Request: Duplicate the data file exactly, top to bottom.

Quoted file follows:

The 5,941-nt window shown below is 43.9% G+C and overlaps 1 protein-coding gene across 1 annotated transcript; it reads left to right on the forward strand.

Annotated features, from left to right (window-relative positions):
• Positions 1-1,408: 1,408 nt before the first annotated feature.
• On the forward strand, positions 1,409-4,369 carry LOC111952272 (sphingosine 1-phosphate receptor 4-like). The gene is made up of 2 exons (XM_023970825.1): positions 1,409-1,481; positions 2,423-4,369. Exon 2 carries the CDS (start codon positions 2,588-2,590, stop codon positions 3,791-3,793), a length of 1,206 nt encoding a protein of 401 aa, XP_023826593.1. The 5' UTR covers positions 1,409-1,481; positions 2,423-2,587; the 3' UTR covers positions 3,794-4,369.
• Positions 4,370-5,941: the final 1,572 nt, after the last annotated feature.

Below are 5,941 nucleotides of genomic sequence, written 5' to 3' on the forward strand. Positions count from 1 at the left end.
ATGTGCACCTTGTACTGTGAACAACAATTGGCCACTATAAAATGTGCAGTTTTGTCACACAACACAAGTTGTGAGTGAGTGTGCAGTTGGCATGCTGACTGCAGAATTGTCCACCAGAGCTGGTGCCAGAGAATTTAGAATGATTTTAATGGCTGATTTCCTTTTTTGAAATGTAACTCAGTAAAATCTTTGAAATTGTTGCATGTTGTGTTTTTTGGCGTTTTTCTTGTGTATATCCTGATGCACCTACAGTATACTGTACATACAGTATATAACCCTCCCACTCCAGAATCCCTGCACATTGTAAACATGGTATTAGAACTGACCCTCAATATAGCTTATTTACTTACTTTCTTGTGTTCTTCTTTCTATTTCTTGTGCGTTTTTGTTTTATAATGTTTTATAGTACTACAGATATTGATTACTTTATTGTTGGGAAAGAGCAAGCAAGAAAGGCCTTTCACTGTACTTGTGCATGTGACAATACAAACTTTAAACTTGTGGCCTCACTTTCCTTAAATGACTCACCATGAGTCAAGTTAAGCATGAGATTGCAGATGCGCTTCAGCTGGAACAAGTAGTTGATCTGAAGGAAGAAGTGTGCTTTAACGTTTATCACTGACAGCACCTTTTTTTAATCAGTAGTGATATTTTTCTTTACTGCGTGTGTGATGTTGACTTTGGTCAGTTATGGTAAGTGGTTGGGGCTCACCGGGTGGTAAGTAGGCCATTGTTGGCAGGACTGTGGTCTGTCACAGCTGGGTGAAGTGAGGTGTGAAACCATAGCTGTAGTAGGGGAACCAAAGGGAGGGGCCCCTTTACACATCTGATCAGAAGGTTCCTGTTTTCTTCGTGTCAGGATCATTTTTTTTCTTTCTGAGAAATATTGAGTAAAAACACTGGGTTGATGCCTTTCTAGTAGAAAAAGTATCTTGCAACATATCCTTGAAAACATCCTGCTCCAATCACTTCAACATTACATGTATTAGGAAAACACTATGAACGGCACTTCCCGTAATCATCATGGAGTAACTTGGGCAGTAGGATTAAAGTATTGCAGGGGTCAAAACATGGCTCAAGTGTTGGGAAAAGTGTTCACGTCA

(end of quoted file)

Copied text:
The 5,941-nt window shown below is 43.9% G+C and overlaps 1 protein-coding gene across 1 annotated transcript; it reads left to right on the forward strand.

Annotated features, from left to right (window-relative positions):
• Positions 1-1,408: 1,408 nt before the first annotated feature.
• On the forward strand, positions 1,409-4,369 carry LOC111952272 (sphingosine 1-phosphate receptor 4-like). The gene is made up of 2 exons (XM_023970825.1): positions 1,409-1,481; positions 2,423-4,369. Exon 2 carries the CDS (start codon positions 2,588-2,590, stop codon positions 3,791-3,793), a length of 1,206 nt encoding a protein of 401 aa, XP_023826593.1. The 5' UTR covers positions 1,409-1,481; positions 2,423-2,587; the 3' UTR covers positions 3,794-4,369.
• Positions 4,370-5,941: the final 1,572 nt, after the last annotated feature.

Below are 5,941 nucleotides of genomic sequence, written 5' to 3' on the forward strand. Positions count from 1 at the left end.
ATGTGCACCTTGTACTGTGAACAACAATTGGCCACTATAAAATGTGCAGTTTTGTCACACAACACAAGTTGTGAGTGAGTGTGCAGTTGGCATGCTGACTGCAGAATTGTCCACCAGAGCTGGTGCCAGAGAATTTAGAATGATTTTAATGGCTGATTTCCTTTTTTGAAATGTAACTCAGTAAAATCTTTGAAATTGTTGCATGTTGTGTTTTTTGGCGTTTTTCTTGTGTATATCCTGATGCACCTACAGTATACTGTACATACAGTATATAACCCTCCCACTCCAGAATCCCTGCACATTGTAAACATGGTATTAGAACTGACCCTCAATATAGCTTATTTACTTACTTTCTTGTGTTCTTCTTTCTATTTCTTGTGCGTTTTTGTTTTATAATGTTTTATAGTACTACAGATATTGATTACTTTATTGTTGGGAAAGAGCAAGCAAGAAAGGCCTTTCACTGTACTTGTGCATGTGACAATACAAACTTTAAACTTGTGGCCTCACTTTCCTTAAATGACTCACCATGAGTCAAGTTAAGCATGAGATTGCAGATGCGCTTCAGCTGGAACAAGTAGTTGATCTGAAGGAAGAAGTGTGCTTTAACGTTTATCACTGACAGCACCTTTTTTTAATCAGTAGTGATATTTTTCTTTACTGCGTGTGTGATGTTGACTTTGGTCAGTTATGGTAAGTGGTTGGGGCTCACCGGGTGGTAAGTAGGCCATTGTTGGCAGGACTGTGGTCTGTCACAGCTGGGTGAAGTGAGGTGTGAAACCATAGCTGTAGTAGGGGAACCAAAGGGAGGGGCCCCTTTACACATCTGATCAGAAGGTTCCTGTTTTCTTCGTGTCAGGATCATTTTTTTTCTTTCTGAGAAATATTGAGTAAAAACACTGGGTTGATGCCTTTCTAGTAGAAAAAGTATCTTGCAACATATCCTTGAAAACATCCTGCTCCAATCACTTCAACATTACATGTATTAGGAAAACACTATGAACGGCACTTCCCGTAATCATCATGGAGTAACTTGGGCAGTAGGATTAAAGTATTGCAGGGGTCAAAACATGGCTCAAGTGTTGGGAAAAGTGTTCACGTCA